April 3, 2008
With economy faltering, nonprofits brace for recession
(Page 2 - Previous Page)"Consumer confidence is at its lowest level in 30 years," said Gary Tobin, the president of the Institute for Jewish and Community Research. "Small donors are no different than mega-donors. If their retirement funds are down and unemployment touches them and they are behind in mortgages, then giving will suffer. No one knows how long this will last."
The effects of the economic downturn already have been felt on the ground.
In Sarasota, Fla., where the subprime mortgage crisis has hit as hard as anywhere in the country, the Jewish Family & Children's Service of Sarasota-Manatee has seen one-time donors who cleaned up in the real estate market become clients in need of help, said Rose Chapman, the organization's president and CEO.
In New York, where the recent collapse of Bear Stearns was felt hardest, nonprofits are bracing for the worst. Bear Stearns alone employs some 14,000 employees, and it is estimated that half or more will lose their jobs. Its collapse could have much broader implications in the financial services industry.
As the job market tightens around Bear Stearns and New Yorkers are faced with steep rises in rent and other expenses, the Metropolitan Council on Jewish Poverty is bracing for a huge influx of Jews near poverty, its executive director, William Rapfogel, said.
Rapfogel, whose agency serves some 225,000 needy New York Jews, is in the middle of an intense fundraising drive that has brought in $2 million over the past few weeks.
Still, he knows that won't be enough.
"What we are seeing is a virtual tsunami, a perfect storm," Rapfogel said. "We are not sure how that will affect our agency. The city is already talking about cutbacks in its budget. Many food pantries are bare, and at the same time we anticipate having an avalanche of more needy people."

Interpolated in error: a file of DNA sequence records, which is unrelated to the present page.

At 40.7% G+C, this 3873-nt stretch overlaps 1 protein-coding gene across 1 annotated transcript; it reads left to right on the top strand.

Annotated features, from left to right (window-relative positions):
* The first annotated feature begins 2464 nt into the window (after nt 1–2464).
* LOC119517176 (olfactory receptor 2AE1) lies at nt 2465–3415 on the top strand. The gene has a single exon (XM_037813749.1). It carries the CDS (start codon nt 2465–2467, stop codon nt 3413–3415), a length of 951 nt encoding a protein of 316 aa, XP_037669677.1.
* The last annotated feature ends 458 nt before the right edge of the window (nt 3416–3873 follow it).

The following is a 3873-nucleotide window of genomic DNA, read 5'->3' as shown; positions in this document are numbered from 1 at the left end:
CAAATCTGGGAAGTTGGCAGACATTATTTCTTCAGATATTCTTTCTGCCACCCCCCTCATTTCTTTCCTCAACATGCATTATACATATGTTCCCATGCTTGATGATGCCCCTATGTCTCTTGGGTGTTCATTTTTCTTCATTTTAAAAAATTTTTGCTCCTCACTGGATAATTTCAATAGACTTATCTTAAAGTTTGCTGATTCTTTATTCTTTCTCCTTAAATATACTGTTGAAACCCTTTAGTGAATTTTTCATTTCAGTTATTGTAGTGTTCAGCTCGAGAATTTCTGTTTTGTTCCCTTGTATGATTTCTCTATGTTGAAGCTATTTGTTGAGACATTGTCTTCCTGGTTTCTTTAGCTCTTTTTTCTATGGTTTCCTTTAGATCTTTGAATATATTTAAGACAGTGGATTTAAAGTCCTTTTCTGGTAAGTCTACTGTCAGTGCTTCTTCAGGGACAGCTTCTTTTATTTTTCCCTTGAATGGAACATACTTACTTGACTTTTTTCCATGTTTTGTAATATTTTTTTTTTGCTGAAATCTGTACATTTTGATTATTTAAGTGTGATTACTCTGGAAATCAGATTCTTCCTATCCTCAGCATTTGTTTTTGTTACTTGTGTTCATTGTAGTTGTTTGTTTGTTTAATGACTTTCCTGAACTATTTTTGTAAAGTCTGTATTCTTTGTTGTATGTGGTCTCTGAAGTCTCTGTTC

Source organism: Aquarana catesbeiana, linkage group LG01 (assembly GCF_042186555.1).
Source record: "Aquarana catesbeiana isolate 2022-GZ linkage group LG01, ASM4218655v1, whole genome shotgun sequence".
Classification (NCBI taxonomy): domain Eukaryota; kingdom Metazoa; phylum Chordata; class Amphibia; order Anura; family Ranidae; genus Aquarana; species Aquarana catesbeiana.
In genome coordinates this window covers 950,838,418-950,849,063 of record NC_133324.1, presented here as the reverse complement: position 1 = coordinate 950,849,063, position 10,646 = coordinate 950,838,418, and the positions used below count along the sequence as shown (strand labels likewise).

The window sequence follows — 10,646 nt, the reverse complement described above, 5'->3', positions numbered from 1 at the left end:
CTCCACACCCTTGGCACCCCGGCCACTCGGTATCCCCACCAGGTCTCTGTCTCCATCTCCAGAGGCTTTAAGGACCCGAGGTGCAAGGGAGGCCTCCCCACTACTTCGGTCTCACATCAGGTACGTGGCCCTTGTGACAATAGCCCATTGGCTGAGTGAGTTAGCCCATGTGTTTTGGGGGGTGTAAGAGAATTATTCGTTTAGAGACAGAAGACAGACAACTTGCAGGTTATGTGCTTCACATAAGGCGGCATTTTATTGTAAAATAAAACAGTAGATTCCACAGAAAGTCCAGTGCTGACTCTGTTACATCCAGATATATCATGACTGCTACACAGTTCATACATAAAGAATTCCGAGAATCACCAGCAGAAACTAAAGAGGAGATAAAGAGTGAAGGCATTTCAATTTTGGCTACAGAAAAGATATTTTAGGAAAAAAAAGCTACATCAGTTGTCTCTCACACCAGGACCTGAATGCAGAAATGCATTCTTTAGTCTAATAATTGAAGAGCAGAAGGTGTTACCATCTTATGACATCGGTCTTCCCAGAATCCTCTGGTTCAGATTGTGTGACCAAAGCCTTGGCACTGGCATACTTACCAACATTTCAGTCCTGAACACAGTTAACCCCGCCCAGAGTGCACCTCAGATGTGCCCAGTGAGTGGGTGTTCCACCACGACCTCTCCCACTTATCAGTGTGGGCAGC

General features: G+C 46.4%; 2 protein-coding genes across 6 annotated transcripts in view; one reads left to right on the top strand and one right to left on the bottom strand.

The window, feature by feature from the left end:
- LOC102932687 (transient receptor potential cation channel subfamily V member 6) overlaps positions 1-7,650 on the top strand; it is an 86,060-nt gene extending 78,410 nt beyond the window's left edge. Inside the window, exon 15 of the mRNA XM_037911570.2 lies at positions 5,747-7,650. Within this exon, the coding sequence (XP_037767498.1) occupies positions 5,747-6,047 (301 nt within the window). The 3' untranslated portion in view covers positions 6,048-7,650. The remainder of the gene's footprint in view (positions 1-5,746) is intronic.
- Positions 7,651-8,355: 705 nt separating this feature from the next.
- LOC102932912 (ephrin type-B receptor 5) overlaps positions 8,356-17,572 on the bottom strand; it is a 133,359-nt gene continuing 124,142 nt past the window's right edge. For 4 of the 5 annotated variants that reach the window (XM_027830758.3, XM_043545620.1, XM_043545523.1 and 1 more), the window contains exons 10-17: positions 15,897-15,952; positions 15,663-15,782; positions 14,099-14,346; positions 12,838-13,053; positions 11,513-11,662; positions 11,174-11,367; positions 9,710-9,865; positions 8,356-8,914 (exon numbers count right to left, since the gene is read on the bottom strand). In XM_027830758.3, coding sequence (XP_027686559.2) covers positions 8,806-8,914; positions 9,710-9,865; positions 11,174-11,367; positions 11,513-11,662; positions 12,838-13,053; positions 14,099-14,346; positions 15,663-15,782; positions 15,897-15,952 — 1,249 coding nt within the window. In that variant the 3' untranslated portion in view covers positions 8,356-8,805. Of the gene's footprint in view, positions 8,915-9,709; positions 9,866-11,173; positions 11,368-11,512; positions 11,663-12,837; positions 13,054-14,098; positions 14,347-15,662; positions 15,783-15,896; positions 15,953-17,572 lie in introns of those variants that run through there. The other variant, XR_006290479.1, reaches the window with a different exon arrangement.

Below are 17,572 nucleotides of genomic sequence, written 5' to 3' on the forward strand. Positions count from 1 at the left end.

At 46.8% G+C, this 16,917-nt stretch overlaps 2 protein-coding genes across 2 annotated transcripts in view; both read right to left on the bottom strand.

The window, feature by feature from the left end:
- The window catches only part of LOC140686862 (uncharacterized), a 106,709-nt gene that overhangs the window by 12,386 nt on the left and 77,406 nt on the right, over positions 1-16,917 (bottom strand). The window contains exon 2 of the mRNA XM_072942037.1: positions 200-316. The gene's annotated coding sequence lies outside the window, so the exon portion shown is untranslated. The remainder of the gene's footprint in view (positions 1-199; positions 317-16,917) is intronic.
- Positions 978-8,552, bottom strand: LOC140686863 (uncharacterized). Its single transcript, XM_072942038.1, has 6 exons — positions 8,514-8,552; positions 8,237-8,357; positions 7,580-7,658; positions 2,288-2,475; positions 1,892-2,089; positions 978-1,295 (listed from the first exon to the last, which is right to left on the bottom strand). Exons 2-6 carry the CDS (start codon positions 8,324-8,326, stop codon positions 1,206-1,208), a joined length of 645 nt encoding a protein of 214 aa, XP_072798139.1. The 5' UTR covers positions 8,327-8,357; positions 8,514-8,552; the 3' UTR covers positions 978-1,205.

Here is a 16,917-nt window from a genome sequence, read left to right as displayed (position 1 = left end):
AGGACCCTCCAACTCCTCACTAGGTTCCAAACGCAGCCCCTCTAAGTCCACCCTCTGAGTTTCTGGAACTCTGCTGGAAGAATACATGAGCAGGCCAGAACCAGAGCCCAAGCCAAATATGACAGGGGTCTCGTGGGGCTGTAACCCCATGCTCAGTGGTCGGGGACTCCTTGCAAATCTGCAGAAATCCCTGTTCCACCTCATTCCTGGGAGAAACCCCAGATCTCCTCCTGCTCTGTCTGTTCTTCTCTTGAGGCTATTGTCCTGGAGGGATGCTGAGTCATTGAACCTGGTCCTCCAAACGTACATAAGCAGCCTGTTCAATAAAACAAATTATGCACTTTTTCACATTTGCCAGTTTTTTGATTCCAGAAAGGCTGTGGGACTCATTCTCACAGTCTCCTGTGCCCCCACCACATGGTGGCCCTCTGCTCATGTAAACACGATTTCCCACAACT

Outside the United States, as the dollar continues to fall, nonprofit organizations that rely on dollars for their budgets but pay for their expenses in other currency are feeling intense budget crises.
According to Shalgi of the Israel Philanthropy Advisors, the dollar has fallen against the shekel by 25 percent over the past 18 months, providing a major challenge for the Israeli nonprofit sector. Approximately 12 percent of philanthropic dollars spent in Israel come from overseas, she said, and two-thirds of that -- an estimated $1.5 billion -- is collected in dollars.
The JFN held two sessions Tuesday to help philanthropists talk out the problem.
The Jewish Agency for Israel, for instance, faced with a $20 million deficit because of the falling dollar, is now considering serious structural changes to cope with the situation.
At home, there is also the question of how a drop in Jewish philanthropic dollars could affect what has been a stunning recent growth of dynamic, young Jewish endeavors pushed mainly by entrepreneurial philanthropy, where donors take chances on innovative yet untested programs.
The director of one such program is taking a wait-and-see approach.
Daniel Septimus is trying to triple the budget for his Web site, myjewishlearning.com, which offers a wealth of accessible, multidenominational information and thought pieces on Judaism. Though he is not terribly concerned yet for his endeavor because he primarily has been courting large foundations, Septimus hopes that the economic downturn does not stunt the growth of what he sees as an unprecedented time in Jewish innovation.
"There have been a lot of resources around the last few years, and I am sure a lot of us in this business have gotten used to at least the fact that there is money around, whether it is coming to us or not," he said.
Septimus says the problem hasn't been discussed as much in terms of the Jewish renaissance of the past few years.
"We haven't discussed the economics of that so much because a lot of it has been facilitated by a relatively strong market," he said. "But we are all of a sudden realizing that life over the past few years has been great. There have been great new programs created, but that was largely facilitated by there being a lot of money around.
"If anything, there is now the fear of it being harder to fundraise," Septimus said. "Even if it is just a fear."
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